Karl Verebey | New Jersey | 04/02/2007
(4 out of 5 stars)
"This film is about a young Russian boy's comming of age. His first experience in the former Soviet Union was discrimination, because he was a Jew. While escaping through the border his father is killed. Zelimo, the
young boy feels responsible for his father's death.
Arriving to America in the 1950s the McCarthy idialogy is rampant. While in a Jewish summer camp in the Catskills he is ridiculed and humiliated for his presumed communist background by a camp bully and his gang. He becomes a loner and plans to burn down a bungalow where the camp bully and his gang is sleeping. The revange is successful.
The movie asks questions about the responsibility for the aggression
and wether or not it could have been stopped before its execution.
In view of the recent shooting violance at Virginia Tech and the previous disaster at Columbine HS,this movie should be a must showing at every high school and perhaps in colleges as well. The film is an excellent motivator of discussions for identifying and preventing similar violance in the future."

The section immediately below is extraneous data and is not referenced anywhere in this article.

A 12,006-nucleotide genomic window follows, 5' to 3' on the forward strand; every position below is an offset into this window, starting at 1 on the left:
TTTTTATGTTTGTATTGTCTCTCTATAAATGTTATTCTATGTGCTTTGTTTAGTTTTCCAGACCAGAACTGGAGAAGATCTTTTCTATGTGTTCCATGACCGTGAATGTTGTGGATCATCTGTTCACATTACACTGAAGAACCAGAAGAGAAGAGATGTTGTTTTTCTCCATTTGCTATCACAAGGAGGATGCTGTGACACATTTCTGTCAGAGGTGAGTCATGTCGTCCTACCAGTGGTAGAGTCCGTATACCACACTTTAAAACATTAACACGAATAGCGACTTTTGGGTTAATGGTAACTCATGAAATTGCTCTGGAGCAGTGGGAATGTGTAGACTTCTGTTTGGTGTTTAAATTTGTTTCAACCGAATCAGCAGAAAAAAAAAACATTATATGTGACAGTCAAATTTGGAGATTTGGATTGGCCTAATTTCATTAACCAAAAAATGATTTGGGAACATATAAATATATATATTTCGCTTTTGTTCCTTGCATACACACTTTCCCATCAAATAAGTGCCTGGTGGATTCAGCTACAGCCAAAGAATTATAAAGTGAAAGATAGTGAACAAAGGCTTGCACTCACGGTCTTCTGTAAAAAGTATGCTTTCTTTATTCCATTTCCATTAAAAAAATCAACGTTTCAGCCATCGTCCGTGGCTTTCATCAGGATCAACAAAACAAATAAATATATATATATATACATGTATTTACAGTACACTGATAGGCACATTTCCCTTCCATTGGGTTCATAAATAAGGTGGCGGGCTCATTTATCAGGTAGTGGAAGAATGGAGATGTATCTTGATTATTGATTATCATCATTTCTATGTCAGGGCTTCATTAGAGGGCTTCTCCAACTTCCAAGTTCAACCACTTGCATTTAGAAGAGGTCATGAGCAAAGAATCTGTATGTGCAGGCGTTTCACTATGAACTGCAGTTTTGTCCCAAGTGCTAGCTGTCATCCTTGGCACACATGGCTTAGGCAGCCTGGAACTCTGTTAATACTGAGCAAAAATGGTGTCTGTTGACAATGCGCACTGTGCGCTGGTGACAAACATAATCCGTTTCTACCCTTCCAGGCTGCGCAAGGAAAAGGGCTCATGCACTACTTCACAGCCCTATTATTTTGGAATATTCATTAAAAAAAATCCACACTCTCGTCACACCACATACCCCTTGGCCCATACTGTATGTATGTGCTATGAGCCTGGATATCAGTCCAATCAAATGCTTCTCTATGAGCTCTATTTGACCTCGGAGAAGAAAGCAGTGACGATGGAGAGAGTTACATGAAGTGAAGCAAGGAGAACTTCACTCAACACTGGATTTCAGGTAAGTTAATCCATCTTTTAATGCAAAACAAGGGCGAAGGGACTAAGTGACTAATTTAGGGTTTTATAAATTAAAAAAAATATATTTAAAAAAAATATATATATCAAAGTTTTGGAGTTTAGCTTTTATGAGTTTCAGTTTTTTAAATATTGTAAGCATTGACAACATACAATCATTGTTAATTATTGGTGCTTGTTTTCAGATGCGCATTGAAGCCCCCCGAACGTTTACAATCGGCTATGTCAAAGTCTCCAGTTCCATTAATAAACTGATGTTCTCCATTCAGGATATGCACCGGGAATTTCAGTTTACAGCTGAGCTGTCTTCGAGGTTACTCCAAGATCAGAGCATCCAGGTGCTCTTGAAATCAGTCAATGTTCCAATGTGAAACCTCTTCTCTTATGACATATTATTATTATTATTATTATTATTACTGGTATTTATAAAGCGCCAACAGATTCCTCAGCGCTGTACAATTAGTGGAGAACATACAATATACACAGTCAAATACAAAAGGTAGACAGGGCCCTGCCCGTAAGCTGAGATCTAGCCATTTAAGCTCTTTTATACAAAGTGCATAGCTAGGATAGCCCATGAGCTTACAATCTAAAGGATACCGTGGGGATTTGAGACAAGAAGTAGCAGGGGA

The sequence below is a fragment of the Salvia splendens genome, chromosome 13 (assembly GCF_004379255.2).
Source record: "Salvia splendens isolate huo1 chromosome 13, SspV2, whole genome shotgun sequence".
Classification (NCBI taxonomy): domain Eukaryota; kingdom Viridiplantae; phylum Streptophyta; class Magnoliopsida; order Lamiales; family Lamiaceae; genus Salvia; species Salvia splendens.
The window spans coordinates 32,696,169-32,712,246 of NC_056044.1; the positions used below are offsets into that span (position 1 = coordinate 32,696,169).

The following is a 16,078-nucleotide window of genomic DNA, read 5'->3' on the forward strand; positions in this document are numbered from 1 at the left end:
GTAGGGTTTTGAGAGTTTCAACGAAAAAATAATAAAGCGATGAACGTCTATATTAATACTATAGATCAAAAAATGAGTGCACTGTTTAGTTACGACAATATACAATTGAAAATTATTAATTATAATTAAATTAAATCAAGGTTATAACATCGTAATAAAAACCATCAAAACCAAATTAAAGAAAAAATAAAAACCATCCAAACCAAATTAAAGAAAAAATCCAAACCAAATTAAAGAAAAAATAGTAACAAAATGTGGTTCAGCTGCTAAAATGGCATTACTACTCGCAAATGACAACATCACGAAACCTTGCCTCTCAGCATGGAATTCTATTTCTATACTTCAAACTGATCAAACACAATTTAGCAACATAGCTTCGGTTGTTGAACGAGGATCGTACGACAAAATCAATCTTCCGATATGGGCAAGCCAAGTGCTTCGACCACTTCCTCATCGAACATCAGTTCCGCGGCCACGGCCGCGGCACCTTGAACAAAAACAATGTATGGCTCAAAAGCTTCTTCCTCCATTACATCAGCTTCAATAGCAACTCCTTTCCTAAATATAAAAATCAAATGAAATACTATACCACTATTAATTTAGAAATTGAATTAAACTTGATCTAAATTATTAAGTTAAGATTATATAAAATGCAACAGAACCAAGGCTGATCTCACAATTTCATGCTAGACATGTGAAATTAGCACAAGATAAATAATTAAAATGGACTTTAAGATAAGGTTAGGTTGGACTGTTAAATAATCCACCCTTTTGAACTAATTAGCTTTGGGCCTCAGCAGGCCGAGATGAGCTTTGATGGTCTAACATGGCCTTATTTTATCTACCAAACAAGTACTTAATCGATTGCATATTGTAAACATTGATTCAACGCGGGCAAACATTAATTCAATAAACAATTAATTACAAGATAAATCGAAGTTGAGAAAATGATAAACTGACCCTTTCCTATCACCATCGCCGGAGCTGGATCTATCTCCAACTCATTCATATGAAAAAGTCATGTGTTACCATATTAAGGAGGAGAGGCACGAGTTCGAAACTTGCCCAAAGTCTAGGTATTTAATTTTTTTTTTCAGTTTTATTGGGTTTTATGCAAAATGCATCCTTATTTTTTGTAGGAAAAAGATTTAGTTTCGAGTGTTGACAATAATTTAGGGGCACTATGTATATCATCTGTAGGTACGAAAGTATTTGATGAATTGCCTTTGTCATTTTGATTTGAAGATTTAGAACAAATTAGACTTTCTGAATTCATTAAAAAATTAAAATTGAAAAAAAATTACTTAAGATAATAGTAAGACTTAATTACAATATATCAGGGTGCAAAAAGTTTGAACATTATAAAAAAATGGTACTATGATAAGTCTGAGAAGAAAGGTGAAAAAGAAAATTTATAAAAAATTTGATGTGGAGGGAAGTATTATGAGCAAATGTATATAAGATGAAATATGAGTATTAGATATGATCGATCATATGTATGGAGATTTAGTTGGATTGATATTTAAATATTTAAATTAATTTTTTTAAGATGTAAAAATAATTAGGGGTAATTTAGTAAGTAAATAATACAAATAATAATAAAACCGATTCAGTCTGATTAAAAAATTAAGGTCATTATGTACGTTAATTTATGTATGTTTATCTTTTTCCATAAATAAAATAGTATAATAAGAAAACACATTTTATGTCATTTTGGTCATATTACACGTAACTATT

Unique Rite of Passage
Charles Kempler | CA United States | 03/24/2007
(4 out of 5 stars)
"ZELIMO is an atypical memory film that captures in modest, sensitive strokes a personal view of growing up Russian Jewish in New York around the time of the Cuban Missle Crisis. The acting ensemble is uneven, but the genuine emotional force comes through with distinction. For a first feature film, Rosenberg launches his narrative with clear conviction and fairness to the period. Renowned boyhood films such as 400 BLOWS and MY LIFE AS A DOG become more important as years pass and these film films take on legendary status in cinema. ZELIMO, although not in this privileged league, will grow in significance as more discerning viewers discover it.